The two parties will jointly invest up to US$108m, targeting “forward-looking” contract development and manufacturing organizations (CDMOs) and contract research organizations (CROs).
Bora intends to do so through the deployment of private equity funds and its existing resources.
The company said it intends to leverage this alliance to enter the macromolecular and cell and gene therapy manufacturing space, and by doing so, significantly strengthen its international competitiveness, while driving the growth of Taiwan's CDMO sector.
The CDMO market has huge growth potential, said the organization.
"In order to effectively allocate resources, international pharmaceutical makers have moved towards specialization over the past few years, resulting in CDMO services becoming a trend sweeping the global biotech pharmaceutical sector," said Bobby Sheng, chairman, Bora Pharmaceuticals.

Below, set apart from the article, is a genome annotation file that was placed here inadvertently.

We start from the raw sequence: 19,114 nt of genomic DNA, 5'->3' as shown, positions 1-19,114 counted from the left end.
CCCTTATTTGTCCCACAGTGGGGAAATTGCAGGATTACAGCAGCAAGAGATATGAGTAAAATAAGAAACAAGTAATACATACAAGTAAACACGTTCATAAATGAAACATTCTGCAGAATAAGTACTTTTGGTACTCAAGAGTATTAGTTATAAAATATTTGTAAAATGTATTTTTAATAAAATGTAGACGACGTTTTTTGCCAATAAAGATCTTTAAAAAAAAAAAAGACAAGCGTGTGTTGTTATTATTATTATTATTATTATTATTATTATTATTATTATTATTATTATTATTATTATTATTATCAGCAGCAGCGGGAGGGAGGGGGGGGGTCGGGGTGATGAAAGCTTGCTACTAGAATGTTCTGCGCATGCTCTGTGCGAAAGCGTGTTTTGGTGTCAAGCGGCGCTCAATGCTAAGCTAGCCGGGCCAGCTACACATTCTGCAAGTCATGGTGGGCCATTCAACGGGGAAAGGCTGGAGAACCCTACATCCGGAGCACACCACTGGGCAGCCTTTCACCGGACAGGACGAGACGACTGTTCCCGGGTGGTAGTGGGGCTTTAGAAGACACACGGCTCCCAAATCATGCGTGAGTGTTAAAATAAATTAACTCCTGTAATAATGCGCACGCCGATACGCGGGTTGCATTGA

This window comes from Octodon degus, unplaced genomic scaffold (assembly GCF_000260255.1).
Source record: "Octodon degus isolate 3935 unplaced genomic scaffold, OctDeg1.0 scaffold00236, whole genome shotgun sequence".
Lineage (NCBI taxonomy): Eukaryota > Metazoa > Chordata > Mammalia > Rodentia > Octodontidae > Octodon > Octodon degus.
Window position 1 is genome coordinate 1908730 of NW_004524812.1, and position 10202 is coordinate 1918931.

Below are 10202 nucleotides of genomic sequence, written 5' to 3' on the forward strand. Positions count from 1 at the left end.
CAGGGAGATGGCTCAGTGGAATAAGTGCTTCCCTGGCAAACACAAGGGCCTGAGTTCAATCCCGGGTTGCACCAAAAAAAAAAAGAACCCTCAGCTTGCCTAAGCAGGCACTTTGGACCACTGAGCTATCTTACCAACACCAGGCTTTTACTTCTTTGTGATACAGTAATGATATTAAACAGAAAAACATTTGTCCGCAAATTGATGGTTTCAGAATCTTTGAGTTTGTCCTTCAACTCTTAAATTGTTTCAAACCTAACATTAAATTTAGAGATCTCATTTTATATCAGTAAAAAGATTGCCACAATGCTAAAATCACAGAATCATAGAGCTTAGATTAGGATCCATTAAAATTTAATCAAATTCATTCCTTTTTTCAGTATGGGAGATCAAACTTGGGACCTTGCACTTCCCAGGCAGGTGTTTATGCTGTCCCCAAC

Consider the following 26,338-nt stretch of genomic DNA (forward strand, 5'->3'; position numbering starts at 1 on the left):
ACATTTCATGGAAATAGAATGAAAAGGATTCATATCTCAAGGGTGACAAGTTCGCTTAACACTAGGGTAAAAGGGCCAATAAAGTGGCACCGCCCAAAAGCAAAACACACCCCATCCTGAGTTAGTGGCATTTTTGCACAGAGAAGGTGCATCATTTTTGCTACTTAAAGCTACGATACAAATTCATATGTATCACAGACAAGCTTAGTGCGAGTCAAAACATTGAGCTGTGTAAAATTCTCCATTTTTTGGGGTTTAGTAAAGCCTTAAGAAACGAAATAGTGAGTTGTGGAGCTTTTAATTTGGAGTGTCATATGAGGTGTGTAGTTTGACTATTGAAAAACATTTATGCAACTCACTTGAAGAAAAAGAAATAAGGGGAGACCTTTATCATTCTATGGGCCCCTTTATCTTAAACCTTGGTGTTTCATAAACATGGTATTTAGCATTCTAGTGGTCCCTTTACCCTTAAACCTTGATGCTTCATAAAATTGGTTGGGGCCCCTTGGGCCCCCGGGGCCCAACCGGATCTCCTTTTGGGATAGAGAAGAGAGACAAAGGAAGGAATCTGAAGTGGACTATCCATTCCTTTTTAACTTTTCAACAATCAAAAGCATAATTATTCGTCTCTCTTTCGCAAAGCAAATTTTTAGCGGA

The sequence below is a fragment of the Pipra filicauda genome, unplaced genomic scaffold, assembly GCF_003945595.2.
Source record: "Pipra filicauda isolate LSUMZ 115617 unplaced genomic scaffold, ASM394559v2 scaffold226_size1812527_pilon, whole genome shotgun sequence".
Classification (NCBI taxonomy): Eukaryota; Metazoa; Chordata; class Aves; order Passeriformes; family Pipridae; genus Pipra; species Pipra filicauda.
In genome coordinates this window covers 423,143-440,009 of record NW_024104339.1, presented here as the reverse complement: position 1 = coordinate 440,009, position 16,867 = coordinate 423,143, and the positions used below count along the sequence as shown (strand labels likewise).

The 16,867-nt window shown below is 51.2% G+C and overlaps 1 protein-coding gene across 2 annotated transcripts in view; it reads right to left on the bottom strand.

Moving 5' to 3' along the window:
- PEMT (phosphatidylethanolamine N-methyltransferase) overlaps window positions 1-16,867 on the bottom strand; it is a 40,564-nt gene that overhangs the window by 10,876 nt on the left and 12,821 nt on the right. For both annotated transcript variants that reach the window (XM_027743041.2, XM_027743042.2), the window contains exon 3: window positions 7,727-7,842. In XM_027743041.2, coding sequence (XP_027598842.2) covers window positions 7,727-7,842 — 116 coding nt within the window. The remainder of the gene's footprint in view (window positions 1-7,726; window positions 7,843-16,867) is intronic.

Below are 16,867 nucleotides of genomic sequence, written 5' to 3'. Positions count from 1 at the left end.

Indeed, a recent market research report noted the global contract development and manufacturing organization (CDMO) market was valued at US$177bn in 2020, with it forecast to grow at a CAGR of 8.4% between 2021 and 2026 to reach a value of US$302bn by 2026.
To date, Bora has been focused on small molecule development and manufacturing.
In December last year, the CDMO finalized the acquisition of GSK's facility in Mississauga, Ontario, Canada. Initially announced in March 2020, the deal represented Bora’s first manufacturing facility in North America.
It has two facilities in Taiwan. Its Zhunan facility produces solid-dosage forms, with bottle packaging and serialization capabilities, covering 316,000-square-feet; its Tainan facility also produces solid-dosage forms, with packaging lines, covering 258,000-square-feet.